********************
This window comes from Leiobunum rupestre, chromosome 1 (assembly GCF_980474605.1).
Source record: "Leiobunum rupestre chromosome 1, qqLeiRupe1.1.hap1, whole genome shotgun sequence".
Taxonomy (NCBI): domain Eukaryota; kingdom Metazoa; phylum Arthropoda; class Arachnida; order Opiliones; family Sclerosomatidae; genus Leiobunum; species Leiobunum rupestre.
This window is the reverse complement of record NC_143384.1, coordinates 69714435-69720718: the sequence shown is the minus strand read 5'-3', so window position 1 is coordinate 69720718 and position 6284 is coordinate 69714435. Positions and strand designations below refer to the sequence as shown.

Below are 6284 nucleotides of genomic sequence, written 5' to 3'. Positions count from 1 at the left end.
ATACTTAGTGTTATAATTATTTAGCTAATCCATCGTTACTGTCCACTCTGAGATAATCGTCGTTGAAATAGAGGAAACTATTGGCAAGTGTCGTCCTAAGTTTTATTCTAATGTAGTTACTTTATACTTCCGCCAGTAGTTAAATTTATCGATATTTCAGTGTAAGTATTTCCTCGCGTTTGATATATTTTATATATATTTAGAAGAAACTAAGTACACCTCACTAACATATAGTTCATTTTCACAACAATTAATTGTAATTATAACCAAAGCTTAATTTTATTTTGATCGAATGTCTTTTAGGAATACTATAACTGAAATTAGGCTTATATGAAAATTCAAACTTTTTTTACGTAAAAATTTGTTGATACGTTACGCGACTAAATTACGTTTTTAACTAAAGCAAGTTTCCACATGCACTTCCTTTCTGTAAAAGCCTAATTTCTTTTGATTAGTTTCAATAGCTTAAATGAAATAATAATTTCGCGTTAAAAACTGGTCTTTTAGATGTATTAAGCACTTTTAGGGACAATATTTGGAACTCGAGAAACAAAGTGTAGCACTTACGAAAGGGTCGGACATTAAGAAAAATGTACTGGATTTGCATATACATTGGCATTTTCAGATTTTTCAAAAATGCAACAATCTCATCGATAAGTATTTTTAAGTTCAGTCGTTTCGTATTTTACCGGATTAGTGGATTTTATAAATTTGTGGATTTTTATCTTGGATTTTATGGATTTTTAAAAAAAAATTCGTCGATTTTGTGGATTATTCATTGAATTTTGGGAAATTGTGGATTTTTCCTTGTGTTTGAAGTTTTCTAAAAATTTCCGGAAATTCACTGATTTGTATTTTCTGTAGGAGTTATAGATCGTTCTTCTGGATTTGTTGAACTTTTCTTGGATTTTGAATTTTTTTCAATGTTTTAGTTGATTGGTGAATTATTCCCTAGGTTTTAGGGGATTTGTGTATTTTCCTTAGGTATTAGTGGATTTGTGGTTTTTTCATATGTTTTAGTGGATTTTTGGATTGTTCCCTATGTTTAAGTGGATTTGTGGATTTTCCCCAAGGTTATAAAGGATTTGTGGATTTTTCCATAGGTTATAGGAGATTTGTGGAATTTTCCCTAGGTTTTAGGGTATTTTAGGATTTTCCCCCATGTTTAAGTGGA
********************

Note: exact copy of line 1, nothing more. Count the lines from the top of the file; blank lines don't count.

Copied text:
This window comes from Leiobunum rupestre, chromosome 1 (assembly GCF_980474605.1).